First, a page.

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Volume 28 , Issue 2
March/April 2013

Pages 367374

Relationship of Three-Dimensional Bone-to-Implant Contact to Primary Implant Stability and Peri-implant Bone Strain in Immediate Loading: Microcomputed Tomographic and In Vitro Analyses

Jui-Ting Hsu, PhD/Heng-Li Huang, PhD/Chih-Han Chang, PhD/Ming-Tzu Tsai, PhD/Wei-Ching Hung, MS/Lih-Jyh Fuh, DDS, PhD

PMID: 23527336
DOI: 10.11607/jomi.2407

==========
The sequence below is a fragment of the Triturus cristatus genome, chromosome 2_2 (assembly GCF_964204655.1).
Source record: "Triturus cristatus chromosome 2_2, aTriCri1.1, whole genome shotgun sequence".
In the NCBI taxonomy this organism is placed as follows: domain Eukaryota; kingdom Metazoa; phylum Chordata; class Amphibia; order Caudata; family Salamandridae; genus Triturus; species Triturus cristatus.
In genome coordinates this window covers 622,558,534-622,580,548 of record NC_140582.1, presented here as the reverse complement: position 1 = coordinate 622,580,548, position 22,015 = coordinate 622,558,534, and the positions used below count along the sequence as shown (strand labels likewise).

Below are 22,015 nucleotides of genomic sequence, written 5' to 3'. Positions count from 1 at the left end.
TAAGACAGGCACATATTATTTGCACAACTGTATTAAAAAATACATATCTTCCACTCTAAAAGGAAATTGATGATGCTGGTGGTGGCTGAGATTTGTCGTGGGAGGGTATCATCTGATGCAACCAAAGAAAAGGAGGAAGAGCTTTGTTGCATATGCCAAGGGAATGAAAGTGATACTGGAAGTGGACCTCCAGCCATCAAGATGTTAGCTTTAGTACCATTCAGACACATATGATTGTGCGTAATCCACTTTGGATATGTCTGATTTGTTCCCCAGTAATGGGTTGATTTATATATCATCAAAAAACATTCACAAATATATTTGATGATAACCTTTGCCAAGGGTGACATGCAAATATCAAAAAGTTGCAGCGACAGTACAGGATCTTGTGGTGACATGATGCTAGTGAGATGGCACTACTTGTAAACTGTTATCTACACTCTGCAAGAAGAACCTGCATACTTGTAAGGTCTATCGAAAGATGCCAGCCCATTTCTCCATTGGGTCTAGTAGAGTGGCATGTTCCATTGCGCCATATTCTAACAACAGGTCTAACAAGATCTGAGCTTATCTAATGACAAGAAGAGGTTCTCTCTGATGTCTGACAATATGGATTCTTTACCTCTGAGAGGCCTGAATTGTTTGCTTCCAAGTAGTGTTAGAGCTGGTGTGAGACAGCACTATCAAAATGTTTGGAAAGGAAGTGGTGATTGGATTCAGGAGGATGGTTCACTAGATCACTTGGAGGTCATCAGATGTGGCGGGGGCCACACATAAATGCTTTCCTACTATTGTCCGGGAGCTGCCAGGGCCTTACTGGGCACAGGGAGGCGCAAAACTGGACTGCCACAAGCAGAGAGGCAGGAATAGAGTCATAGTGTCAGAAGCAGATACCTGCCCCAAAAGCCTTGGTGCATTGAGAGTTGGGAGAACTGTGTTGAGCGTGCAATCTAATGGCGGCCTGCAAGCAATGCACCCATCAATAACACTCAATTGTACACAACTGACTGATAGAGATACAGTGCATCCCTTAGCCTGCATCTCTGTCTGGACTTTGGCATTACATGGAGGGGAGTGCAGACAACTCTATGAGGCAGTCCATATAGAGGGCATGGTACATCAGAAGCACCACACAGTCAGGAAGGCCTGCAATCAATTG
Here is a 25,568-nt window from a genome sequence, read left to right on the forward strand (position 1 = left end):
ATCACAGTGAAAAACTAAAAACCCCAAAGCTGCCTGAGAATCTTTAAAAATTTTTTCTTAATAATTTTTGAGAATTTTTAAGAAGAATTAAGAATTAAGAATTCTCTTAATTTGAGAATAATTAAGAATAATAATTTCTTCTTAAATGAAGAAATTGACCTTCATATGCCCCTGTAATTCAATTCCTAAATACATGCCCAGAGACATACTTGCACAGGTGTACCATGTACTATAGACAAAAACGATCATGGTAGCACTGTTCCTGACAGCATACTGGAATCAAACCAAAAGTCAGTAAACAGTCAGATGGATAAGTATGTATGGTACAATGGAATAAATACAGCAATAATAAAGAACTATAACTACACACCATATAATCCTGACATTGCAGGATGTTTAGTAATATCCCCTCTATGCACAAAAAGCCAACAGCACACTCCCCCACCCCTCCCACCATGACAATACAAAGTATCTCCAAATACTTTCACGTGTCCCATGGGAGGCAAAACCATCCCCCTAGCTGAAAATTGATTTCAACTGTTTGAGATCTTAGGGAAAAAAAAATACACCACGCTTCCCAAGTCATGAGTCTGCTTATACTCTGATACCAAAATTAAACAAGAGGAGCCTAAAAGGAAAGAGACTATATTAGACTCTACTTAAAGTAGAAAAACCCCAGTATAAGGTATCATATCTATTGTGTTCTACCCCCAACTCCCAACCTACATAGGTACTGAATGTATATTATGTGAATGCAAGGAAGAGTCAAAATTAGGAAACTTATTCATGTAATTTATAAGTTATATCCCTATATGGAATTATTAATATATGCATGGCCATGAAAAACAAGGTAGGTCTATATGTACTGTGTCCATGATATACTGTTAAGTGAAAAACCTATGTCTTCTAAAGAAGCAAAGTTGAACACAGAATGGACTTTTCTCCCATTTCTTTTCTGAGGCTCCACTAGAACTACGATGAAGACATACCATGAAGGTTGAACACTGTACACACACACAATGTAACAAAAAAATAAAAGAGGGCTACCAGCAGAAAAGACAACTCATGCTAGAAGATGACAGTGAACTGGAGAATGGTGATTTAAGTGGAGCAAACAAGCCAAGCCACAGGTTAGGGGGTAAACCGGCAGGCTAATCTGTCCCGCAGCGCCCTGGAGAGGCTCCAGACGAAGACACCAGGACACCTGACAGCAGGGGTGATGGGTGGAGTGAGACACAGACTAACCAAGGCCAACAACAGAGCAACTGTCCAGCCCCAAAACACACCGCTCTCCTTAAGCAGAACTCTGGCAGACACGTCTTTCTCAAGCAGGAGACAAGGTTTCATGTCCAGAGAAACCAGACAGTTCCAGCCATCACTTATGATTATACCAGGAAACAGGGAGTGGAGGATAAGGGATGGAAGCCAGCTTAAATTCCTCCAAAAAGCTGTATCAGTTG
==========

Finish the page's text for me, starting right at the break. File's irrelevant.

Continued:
Purpose: The relationships between three-dimensional (3D) bone-to-implant contact (BIC), cortical bone height, and trabecular bone density were measured by microcomputed tomography (micro-CT) to determine correlations with primary implant stability and peri-implant bone strain in an immediate loading scenario. Materials and Methods: The 3D BIC ratios of artificial sawbones models with cellular foam of four densities representing trabecular bone (0.12, 0.16, 0.20, and 0.32 g/cm3) and with cortical shells of four thicknesses (0, 1, 2, and 3 mm) were evaluated by micro-CT. Statistical methods and a linear correlation model were employed to investigate the significance of the relationships between 3D BIC ratios and peak insertion torque, implant stability quotient, and Periotest value, as well as with peri-implant bone strain as measured with strain gauges. Results: The 3D BIC ratio increased from 20.5 to 39.4 and from 27.4 to 45.2 as the height of cortical bone and the density of trabecular bone increased from 0 to 3 mm and from 0.12 to 0.32 g/cm3, respectively. A decrease in the 3D BIC ratio was associated with decreases in peri-implant bone strain and primary implant stability. In addition, there was a strong linear correlation between cortical BIC and primary implant stability (R2 > 0.8). Conclusions: The use of an immediately loaded implant in cases with a low 3D BIC ratio (resulting from a thin cortical shell and/or low trabecular bone density) can diminish primary stability of an implant and lead to high strains in the peri-implant bone. Int J Oral Maxillofac Implants 2013;28:367374. doi: 10.11607/jomi.2407

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